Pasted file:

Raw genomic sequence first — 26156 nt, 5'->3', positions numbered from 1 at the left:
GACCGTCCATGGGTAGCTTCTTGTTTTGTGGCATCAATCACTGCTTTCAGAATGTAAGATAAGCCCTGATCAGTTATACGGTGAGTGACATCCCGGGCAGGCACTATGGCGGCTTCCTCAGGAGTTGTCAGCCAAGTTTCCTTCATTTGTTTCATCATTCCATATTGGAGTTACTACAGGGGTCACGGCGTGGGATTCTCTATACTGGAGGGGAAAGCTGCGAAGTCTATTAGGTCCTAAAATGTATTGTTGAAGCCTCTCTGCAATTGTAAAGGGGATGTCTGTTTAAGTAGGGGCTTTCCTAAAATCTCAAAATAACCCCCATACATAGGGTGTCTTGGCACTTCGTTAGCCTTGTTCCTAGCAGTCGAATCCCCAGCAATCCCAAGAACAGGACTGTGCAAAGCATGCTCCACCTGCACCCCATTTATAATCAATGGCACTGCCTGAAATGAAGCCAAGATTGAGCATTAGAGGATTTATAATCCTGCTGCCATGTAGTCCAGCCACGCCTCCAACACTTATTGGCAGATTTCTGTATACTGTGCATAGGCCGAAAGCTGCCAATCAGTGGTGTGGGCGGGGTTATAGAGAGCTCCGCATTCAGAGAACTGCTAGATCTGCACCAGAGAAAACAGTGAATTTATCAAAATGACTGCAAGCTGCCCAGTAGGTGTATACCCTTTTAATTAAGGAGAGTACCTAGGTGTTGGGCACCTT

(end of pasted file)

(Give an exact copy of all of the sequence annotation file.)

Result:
Raw genomic sequence first — 26156 nt, 5'->3', positions numbered from 1 at the left:
GACCGTCCATGGGTAGCTTCTTGTTTTGTGGCATCAATCACTGCTTTCAGAATGTAAGATAAGCCCTGATCAGTTATACGGTGAGTGACATCCCGGGCAGGCACTATGGCGGCTTCCTCAGGAGTTGTCAGCCAAGTTTCCTTCATTTGTTTCATCATTCCATATTGGAGTTACTACAGGGGTCACGGCGTGGGATTCTCTATACTGGAGGGGAAAGCTGCGAAGTCTATTAGGTCCTAAAATGTATTGTTGAAGCCTCTCTGCAATTGTAAAGGGGATGTCTGTTTAAGTAGGGGCTTTCCTAAAATCTCAAAATAACCCCCATACATAGGGTGTCTTGGCACTTCGTTAGCCTTGTTCCTAGCAGTCGAATCCCCAGCAATCCCAAGAACAGGACTGTGCAAAGCATGCTCCACCTGCACCCCATTTATAATCAATGGCACTGCCTGAAATGAAGCCAAGATTGAGCATTAGAGGATTTATAATCCTGCTGCCATGTAGTCCAGCCACGCCTCCAACACTTATTGGCAGATTTCTGTATACTGTGCATAGGCCGAAAGCTGCCAATCAGTGGTGTGGGCGGGGTTATAGAGAGCTCCGCATTCAGAGAACTGCTAGATCTGCACCAGAGAAAACAGTGAATTTATCAAAATGACTGCAAGCTGCCCAGTAGGTGTATACCCTTTTAATTAAGGAGAGTACCTAGGTGTTGGGCACCTT